Advertising watchdog refers Sparkling Ice to FTC over ‘bold side of water' claim


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Screenshot taken today from the Sparkling Ice website
Screenshot taken today from the Sparkling Ice website

Related tags Sparkling ice Advertising Federal trade commission

The National Advertising Division has referred Sparkling Ice to the Federal Trade Commission (FTC) claiming that the brand failed to comply with a determination that its advertising was misleading.

The referral follows an investigation by the NAD in July 2014 over Talking Rain’s advert for Sparkling Ice after Nestle Waters North America challenged advertising claims for the brand, which expects to register $500m in annual sales this fall.

A NAD spokeswoman told that the brand could face sanctions "both financial and legal – the FTC is a law enforcement agency with broad authority. We’ve also had cases where the FTC encouraged the company to return to NAD and bring its advertising into compliance".

By way of example here's a link to ongoing FTC cases and proceedings​.

The nub of the issue is that Sparkling Ice is marketed on TV, online (see the YouTube video below) in print advertising and on packs as ‘the adventurous side of water’, ‘the vibrant side of water’ and the ‘the bold side of water’.

Nestle Waters argues Sparkling Ice 'mislabeled'

Earlier this year Nestle Waters filed a complaint with the NAD (administered by industry funded body The Council of Better Business Bureaus) that Sparkling Ice is mislabeled as a ‘naturally flavored sparkling mountain spring water.

Nestle Waters alleged violation of the Food and Drug Administration’s (FDA’s) bottled water regulations – arguing that Sparkling Ice did not meet FDA identity standards for ‘spring water’ or ‘sparkling water’.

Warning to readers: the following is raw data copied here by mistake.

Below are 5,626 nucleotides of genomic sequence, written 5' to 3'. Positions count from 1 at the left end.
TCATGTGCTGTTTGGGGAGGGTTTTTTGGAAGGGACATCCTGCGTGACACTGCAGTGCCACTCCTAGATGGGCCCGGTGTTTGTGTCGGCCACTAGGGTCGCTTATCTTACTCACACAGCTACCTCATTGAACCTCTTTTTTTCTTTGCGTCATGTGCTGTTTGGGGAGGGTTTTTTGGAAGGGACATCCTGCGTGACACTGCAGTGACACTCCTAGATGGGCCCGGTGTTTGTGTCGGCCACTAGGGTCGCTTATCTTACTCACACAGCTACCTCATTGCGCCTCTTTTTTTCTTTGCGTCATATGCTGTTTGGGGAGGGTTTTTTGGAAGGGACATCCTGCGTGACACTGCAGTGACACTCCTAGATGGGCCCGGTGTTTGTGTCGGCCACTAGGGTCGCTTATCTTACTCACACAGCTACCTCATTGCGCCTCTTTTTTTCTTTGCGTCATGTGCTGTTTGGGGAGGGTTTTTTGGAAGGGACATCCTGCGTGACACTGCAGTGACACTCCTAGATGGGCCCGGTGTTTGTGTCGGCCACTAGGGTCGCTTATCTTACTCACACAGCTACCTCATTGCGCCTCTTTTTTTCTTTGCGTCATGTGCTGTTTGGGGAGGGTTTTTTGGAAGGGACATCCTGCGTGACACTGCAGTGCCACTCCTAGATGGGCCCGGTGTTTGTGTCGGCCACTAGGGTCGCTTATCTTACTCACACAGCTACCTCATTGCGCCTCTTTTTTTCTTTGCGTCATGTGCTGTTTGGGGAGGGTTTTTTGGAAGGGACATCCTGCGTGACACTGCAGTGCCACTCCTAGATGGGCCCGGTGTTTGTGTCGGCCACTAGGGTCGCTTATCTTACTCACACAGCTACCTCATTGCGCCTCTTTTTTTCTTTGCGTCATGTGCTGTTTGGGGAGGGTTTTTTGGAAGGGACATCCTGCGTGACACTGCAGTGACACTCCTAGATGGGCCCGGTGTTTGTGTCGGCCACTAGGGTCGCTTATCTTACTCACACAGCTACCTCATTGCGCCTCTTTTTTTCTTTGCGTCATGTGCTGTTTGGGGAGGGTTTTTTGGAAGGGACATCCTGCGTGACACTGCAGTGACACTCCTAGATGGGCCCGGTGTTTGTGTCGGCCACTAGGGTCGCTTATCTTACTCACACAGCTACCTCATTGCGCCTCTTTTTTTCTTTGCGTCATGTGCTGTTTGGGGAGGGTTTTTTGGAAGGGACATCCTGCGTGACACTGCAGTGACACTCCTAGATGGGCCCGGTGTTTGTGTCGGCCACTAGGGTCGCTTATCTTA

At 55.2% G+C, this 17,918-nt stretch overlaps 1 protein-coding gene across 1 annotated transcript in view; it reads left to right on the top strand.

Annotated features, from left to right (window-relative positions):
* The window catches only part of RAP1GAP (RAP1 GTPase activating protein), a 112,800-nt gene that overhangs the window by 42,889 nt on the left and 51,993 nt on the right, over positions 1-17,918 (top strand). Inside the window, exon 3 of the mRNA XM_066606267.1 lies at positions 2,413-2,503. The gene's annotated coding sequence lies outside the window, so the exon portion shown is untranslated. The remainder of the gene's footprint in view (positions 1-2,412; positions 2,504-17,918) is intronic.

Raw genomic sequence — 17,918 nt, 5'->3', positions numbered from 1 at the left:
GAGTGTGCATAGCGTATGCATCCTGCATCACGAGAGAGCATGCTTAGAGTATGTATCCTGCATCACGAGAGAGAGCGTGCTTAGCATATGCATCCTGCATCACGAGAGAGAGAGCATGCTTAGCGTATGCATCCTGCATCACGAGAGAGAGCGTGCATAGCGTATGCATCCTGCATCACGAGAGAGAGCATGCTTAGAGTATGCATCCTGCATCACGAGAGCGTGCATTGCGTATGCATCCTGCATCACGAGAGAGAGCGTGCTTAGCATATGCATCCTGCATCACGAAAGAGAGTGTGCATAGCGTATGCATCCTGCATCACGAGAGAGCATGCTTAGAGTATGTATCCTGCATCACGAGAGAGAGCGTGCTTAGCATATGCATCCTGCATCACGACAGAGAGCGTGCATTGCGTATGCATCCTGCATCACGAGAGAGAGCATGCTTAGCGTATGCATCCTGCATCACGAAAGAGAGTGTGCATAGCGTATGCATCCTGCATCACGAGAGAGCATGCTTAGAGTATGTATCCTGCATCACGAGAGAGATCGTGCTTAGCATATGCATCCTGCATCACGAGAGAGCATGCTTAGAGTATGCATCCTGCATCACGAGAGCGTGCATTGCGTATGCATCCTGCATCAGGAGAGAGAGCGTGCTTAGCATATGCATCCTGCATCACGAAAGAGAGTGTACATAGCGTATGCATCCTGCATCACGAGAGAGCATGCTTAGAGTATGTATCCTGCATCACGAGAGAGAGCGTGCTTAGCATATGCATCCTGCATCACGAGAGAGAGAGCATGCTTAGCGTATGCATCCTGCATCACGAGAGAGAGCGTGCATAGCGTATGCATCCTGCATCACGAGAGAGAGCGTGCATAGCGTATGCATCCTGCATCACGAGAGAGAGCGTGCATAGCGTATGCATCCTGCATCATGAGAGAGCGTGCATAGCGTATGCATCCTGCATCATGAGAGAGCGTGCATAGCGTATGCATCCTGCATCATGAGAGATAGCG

The NAD disagreed, responding (along with other arguments) that Sparkling Ice labels, taken as a whole, made it clear to consumers that liquid inside bottles was more than just water – while translucent packs allowed consumers to see the ‘bright color’ liquids inside.

NAD also concluded that the product name, addition of vitamins and antioxidants to Sparkling Ice were not misleading, while labelling did not give rise to an implied claim that the drinks are ‘virtually identical’ to water or that it is ‘more healthful’ than water.

However, NAD said was troubled by other advertising taglines that it said consumers could reasonably interpret to mean that the product was water, and recommended these be discontinued.

'Numerous additives and sweeteners' used- NAD

Reiterating its July decision in a September 24 statement, the NAD said it had, “determined that calling the products a ‘…side of water” could be reasonably understood by consumers to mean that the products are water, when in fact they contain numerous additives and sweeteners”.

Talking Rain said in July that it disagreed with the final case decision in its July Advertiser’s Statement – but it is unclear whether the company agreed to comply with the NAD’s recommendation that it discontinue the taglines or not.

The NAD says it agreed to do so, but in its statement Talking Rain said it would “take that recommendation into consideration as it develops future advertising”.

Talking Rain did not participate in NAD's compliance inquiry

However, the NAD said Nestle Waters recently requested that it start a compliance proceeding against Talking Rain/Sparkling Ice – given website advertising, videos and its YouTube page that continues to use the ‘…side of water’ claims.

“Talking Rain declined to participate in NAD’s compliance inquiry. Given the advertiser’s refusal to participate further in the self-regulatory process, particularly after it indicated its willingness to comply with NAD’s decision in its Advertiser’s Statement, NAD is referring this matter to the Federal Trade Commission for review,”​ the NAD said.

Talking Rain/Sparkling Ice did not respond to a request for comment.

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